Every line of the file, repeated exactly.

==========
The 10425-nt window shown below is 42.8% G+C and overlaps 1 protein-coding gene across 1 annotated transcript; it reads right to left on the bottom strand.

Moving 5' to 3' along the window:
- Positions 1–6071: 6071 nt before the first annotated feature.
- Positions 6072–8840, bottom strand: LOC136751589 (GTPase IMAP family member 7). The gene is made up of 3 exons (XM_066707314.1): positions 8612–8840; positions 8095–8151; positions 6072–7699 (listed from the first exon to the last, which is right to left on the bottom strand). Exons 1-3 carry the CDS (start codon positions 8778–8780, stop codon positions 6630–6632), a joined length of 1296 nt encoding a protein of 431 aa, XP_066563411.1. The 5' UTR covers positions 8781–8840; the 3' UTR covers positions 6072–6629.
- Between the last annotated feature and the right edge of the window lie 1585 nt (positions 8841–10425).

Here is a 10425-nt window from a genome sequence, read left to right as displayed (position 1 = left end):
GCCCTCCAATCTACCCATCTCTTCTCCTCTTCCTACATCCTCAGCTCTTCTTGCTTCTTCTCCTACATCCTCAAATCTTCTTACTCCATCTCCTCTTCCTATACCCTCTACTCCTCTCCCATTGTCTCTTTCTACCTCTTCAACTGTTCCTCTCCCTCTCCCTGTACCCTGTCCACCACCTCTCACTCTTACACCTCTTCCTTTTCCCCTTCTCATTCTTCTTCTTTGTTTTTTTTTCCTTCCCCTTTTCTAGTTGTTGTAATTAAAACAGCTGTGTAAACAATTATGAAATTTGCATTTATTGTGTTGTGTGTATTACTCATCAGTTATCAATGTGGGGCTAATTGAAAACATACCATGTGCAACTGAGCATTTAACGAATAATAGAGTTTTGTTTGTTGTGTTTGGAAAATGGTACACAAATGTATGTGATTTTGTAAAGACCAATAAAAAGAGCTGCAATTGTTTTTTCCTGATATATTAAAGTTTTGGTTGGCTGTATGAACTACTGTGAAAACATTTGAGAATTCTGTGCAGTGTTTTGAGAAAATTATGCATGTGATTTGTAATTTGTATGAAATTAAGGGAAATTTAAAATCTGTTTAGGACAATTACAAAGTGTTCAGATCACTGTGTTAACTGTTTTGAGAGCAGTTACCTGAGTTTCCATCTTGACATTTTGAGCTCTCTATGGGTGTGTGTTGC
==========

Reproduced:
The 10425-nt window shown below is 42.8% G+C and overlaps 1 protein-coding gene across 1 annotated transcript; it reads right to left on the bottom strand.

Moving 5' to 3' along the window:
- Positions 1–6071: 6071 nt before the first annotated feature.
- Positions 6072–8840, bottom strand: LOC136751589 (GTPase IMAP family member 7). The gene is made up of 3 exons (XM_066707314.1): positions 8612–8840; positions 8095–8151; positions 6072–7699 (listed from the first exon to the last, which is right to left on the bottom strand). Exons 1-3 carry the CDS (start codon positions 8778–8780, stop codon positions 6630–6632), a joined length of 1296 nt encoding a protein of 431 aa, XP_066563411.1. The 5' UTR covers positions 8781–8840; the 3' UTR covers positions 6072–6629.
- Between the last annotated feature and the right edge of the window lie 1585 nt (positions 8841–10425).

Here is a 10425-nt window from a genome sequence, read left to right as displayed (position 1 = left end):
GCCCTCCAATCTACCCATCTCTTCTCCTCTTCCTACATCCTCAGCTCTTCTTGCTTCTTCTCCTACATCCTCAAATCTTCTTACTCCATCTCCTCTTCCTATACCCTCTACTCCTCTCCCATTGTCTCTTTCTACCTCTTCAACTGTTCCTCTCCCTCTCCCTGTACCCTGTCCACCACCTCTCACTCTTACACCTCTTCCTTTTCCCCTTCTCATTCTTCTTCTTTGTTTTTTTTTCCTTCCCCTTTTCTAGTTGTTGTAATTAAAACAGCTGTGTAAACAATTATGAAATTTGCATTTATTGTGTTGTGTGTATTACTCATCAGTTATCAATGTGGGGCTAATTGAAAACATACCATGTGCAACTGAGCATTTAACGAATAATAGAGTTTTGTTTGTTGTGTTTGGAAAATGGTACACAAATGTATGTGATTTTGTAAAGACCAATAAAAAGAGCTGCAATTGTTTTTTCCTGATATATTAAAGTTTTGGTTGGCTGTATGAACTACTGTGAAAACATTTGAGAATTCTGTGCAGTGTTTTGAGAAAATTATGCATGTGATTTGTAATTTGTATGAAATTAAGGGAAATTTAAAATCTGTTTAGGACAATTACAAAGTGTTCAGATCACTGTGTTAACTGTTTTGAGAGCAGTTACCTGAGTTTCCATCTTGACATTTTGAGCTCTCTATGGGTGTGTGTTGC